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Cheap Living and Quality of Life in Thailand

48 Hours In Phayao

I’m en-route as you read this from Panama City to Washington, D.C., where I’m speaking later this week at AARP’s week-long National Convention. If you find yourself in this part of the world and would like to join the fun, it’s not too late to register in person, starting at 8 a.m. tomorrow (Wednesday) morning at the Washington Convention Center. I speak Thursday, Sept. 4, and hope to see you.

Meantime, today, correspondent Vicki Terhorst writes from Thailand:

“For major holidays, Thais head home so they can celebrate with their extended families, often in their ancestral villages. Recently two holy days fell on a Thursday and Friday, making for an extra long holiday weekend. We accepted an invitation to spend it visiting our Thai friend Nok and her daughter, my 3-year-old Thai ‘granddaughter.’ We planned a day trip to nearby Chiang Rai to see the new and famous White Temple, as well as a visit with Nok’s family in their ancestral village an hour north of Phayao.

“The Wednesday before, Paul and I joined the throngs at the Chiang Mai bus station.  Our bus loaded with university students. As we sat in air-conditioned comfort waiting to depart for Phayao, I watched great volumes of people pack into the cheaper buses, on which more travelers stood than sat.

“Nok had made reservations for us at a brand-new hotel in Phayao, behind the hospital where she works. Paul thinks we were the first Westerners to stay there, ever.  Promotional price: about $11 a night, including breakfast and wi-fi. While I freshened up after the three-hour bus ride, Paul headed downtown just in time for the holiday parade.

“Groups of all ages, from schools, offices, clubs, etc., wore uniforms or traditional dress as they paraded along the route. In one group, each girl had her black hair cut exactly the same way…Paul calls it a sugar-bowl style. They wore exactly the same dresses, shoes, and ribbons to match.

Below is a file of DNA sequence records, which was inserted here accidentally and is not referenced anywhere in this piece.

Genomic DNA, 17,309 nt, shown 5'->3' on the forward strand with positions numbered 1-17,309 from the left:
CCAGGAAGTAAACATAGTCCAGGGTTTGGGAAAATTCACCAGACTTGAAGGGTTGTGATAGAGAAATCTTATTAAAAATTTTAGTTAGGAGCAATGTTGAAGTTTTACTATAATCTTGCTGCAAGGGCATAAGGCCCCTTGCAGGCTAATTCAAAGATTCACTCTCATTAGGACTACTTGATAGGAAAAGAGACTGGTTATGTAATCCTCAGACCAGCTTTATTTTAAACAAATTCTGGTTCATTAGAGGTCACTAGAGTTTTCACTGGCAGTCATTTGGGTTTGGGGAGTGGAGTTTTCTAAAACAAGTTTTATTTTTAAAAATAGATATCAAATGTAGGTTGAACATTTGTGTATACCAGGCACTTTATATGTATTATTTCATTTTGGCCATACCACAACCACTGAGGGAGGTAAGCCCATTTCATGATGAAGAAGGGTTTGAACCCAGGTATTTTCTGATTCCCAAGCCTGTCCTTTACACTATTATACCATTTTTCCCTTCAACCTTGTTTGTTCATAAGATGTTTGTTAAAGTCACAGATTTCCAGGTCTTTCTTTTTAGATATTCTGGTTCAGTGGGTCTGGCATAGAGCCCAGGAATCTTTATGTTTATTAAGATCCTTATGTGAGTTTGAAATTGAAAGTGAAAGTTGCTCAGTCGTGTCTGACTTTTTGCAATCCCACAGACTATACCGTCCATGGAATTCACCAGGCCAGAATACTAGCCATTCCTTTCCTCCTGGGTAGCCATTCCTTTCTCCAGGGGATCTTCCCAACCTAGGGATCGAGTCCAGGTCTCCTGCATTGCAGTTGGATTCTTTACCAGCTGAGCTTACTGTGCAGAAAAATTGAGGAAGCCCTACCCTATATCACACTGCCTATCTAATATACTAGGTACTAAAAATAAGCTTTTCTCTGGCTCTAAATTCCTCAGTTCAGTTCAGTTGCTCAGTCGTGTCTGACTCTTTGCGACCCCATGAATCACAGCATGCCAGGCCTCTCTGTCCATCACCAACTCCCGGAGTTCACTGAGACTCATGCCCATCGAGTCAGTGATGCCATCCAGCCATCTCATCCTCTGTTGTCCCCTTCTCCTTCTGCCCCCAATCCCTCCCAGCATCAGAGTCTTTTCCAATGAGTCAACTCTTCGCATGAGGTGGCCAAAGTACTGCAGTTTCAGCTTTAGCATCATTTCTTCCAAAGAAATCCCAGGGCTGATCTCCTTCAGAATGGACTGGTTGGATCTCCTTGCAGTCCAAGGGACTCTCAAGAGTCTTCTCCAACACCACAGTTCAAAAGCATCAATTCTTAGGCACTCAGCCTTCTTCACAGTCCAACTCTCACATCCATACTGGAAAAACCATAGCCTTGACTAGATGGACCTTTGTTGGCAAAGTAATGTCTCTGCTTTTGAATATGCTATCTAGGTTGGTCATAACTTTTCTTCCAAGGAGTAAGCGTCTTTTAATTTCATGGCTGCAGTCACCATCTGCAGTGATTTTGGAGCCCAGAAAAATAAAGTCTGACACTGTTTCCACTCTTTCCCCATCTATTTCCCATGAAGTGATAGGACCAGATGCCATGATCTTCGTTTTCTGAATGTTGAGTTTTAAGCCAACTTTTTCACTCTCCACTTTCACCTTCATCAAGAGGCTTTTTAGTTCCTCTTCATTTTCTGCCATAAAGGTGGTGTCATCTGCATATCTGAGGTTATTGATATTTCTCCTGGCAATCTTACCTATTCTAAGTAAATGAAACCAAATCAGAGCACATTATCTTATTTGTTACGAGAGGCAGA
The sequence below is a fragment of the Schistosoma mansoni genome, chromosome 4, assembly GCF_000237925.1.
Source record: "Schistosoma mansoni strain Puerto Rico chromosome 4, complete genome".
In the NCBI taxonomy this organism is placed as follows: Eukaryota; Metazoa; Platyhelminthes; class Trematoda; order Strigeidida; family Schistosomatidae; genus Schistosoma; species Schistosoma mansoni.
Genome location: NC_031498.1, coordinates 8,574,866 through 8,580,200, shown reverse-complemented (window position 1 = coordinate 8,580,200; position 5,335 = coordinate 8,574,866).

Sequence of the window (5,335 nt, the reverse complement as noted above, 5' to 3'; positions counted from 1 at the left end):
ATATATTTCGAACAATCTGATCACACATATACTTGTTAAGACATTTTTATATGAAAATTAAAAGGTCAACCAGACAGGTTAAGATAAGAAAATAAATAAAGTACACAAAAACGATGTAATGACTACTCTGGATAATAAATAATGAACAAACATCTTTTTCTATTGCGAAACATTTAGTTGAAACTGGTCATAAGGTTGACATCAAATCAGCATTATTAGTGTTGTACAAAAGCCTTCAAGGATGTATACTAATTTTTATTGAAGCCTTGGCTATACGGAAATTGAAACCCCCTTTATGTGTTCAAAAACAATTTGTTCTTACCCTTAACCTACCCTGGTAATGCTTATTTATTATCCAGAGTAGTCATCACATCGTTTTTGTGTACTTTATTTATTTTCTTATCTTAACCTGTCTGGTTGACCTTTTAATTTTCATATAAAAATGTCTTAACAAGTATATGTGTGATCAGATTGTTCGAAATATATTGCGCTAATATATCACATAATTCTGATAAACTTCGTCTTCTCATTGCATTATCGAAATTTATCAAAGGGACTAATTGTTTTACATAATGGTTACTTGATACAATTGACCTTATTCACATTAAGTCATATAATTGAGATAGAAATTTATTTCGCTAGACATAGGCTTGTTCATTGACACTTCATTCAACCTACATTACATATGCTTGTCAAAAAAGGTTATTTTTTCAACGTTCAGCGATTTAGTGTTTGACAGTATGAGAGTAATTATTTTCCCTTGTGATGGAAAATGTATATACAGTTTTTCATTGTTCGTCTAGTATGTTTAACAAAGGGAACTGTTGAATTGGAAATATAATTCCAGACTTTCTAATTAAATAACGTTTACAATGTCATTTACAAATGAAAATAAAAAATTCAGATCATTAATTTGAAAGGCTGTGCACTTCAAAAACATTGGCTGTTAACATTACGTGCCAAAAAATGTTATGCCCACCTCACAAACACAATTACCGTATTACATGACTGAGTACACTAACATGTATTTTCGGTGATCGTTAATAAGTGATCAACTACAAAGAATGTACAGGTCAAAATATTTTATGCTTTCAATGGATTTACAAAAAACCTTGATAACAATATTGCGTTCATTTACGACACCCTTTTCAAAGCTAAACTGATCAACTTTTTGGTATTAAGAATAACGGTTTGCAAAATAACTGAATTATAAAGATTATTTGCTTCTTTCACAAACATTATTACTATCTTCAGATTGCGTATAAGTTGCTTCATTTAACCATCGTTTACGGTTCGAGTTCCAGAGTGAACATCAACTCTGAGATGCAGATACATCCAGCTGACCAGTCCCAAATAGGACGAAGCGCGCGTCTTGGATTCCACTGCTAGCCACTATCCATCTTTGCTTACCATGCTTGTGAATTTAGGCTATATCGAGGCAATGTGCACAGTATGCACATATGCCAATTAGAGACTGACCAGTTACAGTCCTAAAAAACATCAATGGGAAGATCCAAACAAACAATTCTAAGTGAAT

“Elderly ladies joined in, too, wearing elaborate long dresses. The parade floats were carved from golden wax with scenes related to Buddhism. The wax for these floats comes from individual offerings of large golden candles to the temples. In ancient times, these candles lit up the dark days of the rainy season, assuring that monks would have enough light for their scriptural studies.

“Paul returned to the hotel as Nok and her daughter arrived. We piled into Nok’s new car and drove down to the lake, Phayao’s major tourist site, where we chose one of the lakeside restaurants for a spicy dinner. As we ate, we went over the weekend’s jam-packed schedule.

“We realized, though, during dinner, that my ‘grandaughter’ had a fever and a cough…and this changed our plans completely.

“We accompanied the 3-year-old to the doctor in the emergency room at the hospital where Nok manages the lab.

“It turned out that the daughter had pneumonia, and the doctor insisted she be admitted to the hospital. This led to an opportunity for us to connect with Thai culture in quite an unexpected way. I stayed with Mom and Daughter at the hospital until Nok’s mother arrived the following day. Paul was on his own and went back downtown.

“The spacious, private hospital room seemed like it belonged more in a Thai three-star hotel than a hospital. There was a low queen-sized bed so Mom could sleep with her sick child, just as she would do at home. There was a stocked mini fridge, a couch, a dining table and chairs, and a large color TV.

“The doctor started the toddler on antibiotics and oxygen. The first round of antibiotics didn’t work, so they switched to stronger ones the next day. To keep the child comfortable, the nurses gave her ibuprofen, but also wiped her down with cool water. The doctor checked on his young patient twice a day and had long chats with Nok; it was very compassionate care.

“On Friday morning, Nok’s mother showed up, giving Nok a chance to take Paul and me to visit one of her favorite mountain temples, where she could pay homage to Buddhism and pray for her daughter’s wellbeing. Me, too. Paul came along to see the compound of Wat Analayo, the second-biggest tourist attraction in Phayao.

“After the temple visit, we drove back to the hospital to say our goodbyes. We returned to Chiang Mai Friday afternoon, a day early. I called Nok on Sunday for an update. She was back at work.  Her daughter’s fever had broken, so she’d returned home to the village with her grandmother—her real one, not me.

“The four-day holiday weekend ended just as the pounding rains began. The holiday marks the official beginning of the rainy season, and this year the timing was perfect.”

Kathleen Peddicord

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